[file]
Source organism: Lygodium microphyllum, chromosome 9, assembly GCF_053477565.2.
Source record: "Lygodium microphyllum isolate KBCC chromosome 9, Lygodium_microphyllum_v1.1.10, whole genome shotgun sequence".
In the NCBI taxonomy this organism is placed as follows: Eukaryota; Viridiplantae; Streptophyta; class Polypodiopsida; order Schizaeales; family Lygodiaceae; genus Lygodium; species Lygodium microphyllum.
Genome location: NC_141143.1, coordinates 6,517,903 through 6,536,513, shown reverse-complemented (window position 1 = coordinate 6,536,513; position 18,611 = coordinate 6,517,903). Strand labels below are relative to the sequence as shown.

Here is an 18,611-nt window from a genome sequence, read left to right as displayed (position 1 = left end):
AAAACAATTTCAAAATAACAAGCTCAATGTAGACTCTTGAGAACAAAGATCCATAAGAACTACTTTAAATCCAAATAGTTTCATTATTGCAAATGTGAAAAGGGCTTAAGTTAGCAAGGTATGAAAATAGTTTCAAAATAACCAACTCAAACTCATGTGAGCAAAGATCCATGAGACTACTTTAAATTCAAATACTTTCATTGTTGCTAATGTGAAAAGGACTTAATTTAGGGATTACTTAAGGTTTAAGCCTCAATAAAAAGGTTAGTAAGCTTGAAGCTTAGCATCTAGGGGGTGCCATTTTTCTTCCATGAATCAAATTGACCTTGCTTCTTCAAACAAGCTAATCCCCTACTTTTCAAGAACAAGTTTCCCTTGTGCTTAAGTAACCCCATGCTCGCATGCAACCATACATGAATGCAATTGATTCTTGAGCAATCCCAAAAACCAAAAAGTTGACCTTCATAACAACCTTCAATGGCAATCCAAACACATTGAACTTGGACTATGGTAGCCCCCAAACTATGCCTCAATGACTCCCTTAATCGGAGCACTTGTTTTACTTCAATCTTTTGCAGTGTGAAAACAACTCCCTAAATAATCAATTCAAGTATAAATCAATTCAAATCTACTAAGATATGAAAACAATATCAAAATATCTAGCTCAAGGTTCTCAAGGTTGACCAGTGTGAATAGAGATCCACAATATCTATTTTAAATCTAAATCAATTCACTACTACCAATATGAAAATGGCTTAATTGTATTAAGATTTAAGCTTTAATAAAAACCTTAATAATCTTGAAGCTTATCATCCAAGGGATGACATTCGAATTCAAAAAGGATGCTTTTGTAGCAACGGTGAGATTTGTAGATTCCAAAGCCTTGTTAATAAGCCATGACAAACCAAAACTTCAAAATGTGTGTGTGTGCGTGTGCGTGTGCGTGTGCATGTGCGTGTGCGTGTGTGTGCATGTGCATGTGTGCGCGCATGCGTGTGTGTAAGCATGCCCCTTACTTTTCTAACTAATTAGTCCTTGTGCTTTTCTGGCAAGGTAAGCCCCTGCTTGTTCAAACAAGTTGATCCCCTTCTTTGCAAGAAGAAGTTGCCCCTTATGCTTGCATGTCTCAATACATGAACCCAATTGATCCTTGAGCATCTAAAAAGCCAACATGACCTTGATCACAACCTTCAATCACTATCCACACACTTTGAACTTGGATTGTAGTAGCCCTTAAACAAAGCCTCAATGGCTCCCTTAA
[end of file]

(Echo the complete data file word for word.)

Source organism: Lygodium microphyllum, chromosome 9, assembly GCF_053477565.2.
Source record: "Lygodium microphyllum isolate KBCC chromosome 9, Lygodium_microphyllum_v1.1.10, whole genome shotgun sequence".
In the NCBI taxonomy this organism is placed as follows: Eukaryota; Viridiplantae; Streptophyta; class Polypodiopsida; order Schizaeales; family Lygodiaceae; genus Lygodium; species Lygodium microphyllum.
Genome location: NC_141143.1, coordinates 6,517,903 through 6,536,513, shown reverse-complemented (window position 1 = coordinate 6,536,513; position 18,611 = coordinate 6,517,903). Strand labels below are relative to the sequence as shown.

Here is an 18,611-nt window from a genome sequence, read left to right as displayed (position 1 = left end):
AAAACAATTTCAAAATAACAAGCTCAATGTAGACTCTTGAGAACAAAGATCCATAAGAACTACTTTAAATCCAAATAGTTTCATTATTGCAAATGTGAAAAGGGCTTAAGTTAGCAAGGTATGAAAATAGTTTCAAAATAACCAACTCAAACTCATGTGAGCAAAGATCCATGAGACTACTTTAAATTCAAATACTTTCATTGTTGCTAATGTGAAAAGGACTTAATTTAGGGATTACTTAAGGTTTAAGCCTCAATAAAAAGGTTAGTAAGCTTGAAGCTTAGCATCTAGGGGGTGCCATTTTTCTTCCATGAATCAAATTGACCTTGCTTCTTCAAACAAGCTAATCCCCTACTTTTCAAGAACAAGTTTCCCTTGTGCTTAAGTAACCCCATGCTCGCATGCAACCATACATGAATGCAATTGATTCTTGAGCAATCCCAAAAACCAAAAAGTTGACCTTCATAACAACCTTCAATGGCAATCCAAACACATTGAACTTGGACTATGGTAGCCCCCAAACTATGCCTCAATGACTCCCTTAATCGGAGCACTTGTTTTACTTCAATCTTTTGCAGTGTGAAAACAACTCCCTAAATAATCAATTCAAGTATAAATCAATTCAAATCTACTAAGATATGAAAACAATATCAAAATATCTAGCTCAAGGTTCTCAAGGTTGACCAGTGTGAATAGAGATCCACAATATCTATTTTAAATCTAAATCAATTCACTACTACCAATATGAAAATGGCTTAATTGTATTAAGATTTAAGCTTTAATAAAAACCTTAATAATCTTGAAGCTTATCATCCAAGGGATGACATTCGAATTCAAAAAGGATGCTTTTGTAGCAACGGTGAGATTTGTAGATTCCAAAGCCTTGTTAATAAGCCATGACAAACCAAAACTTCAAAATGTGTGTGTGTGCGTGTGCGTGTGCGTGTGCATGTGCGTGTGCGTGTGTGTGCATGTGCATGTGTGCGCGCATGCGTGTGTGTAAGCATGCCCCTTACTTTTCTAACTAATTAGTCCTTGTGCTTTTCTGGCAAGGTAAGCCCCTGCTTGTTCAAACAAGTTGATCCCCTTCTTTGCAAGAAGAAGTTGCCCCTTATGCTTGCATGTCTCAATACATGAACCCAATTGATCCTTGAGCATCTAAAAAGCCAACATGACCTTGATCACAACCTTCAATCACTATCCACACACTTTGAACTTGGATTGTAGTAGCCCTTAAACAAAGCCTCAATGGCTCCCTTAA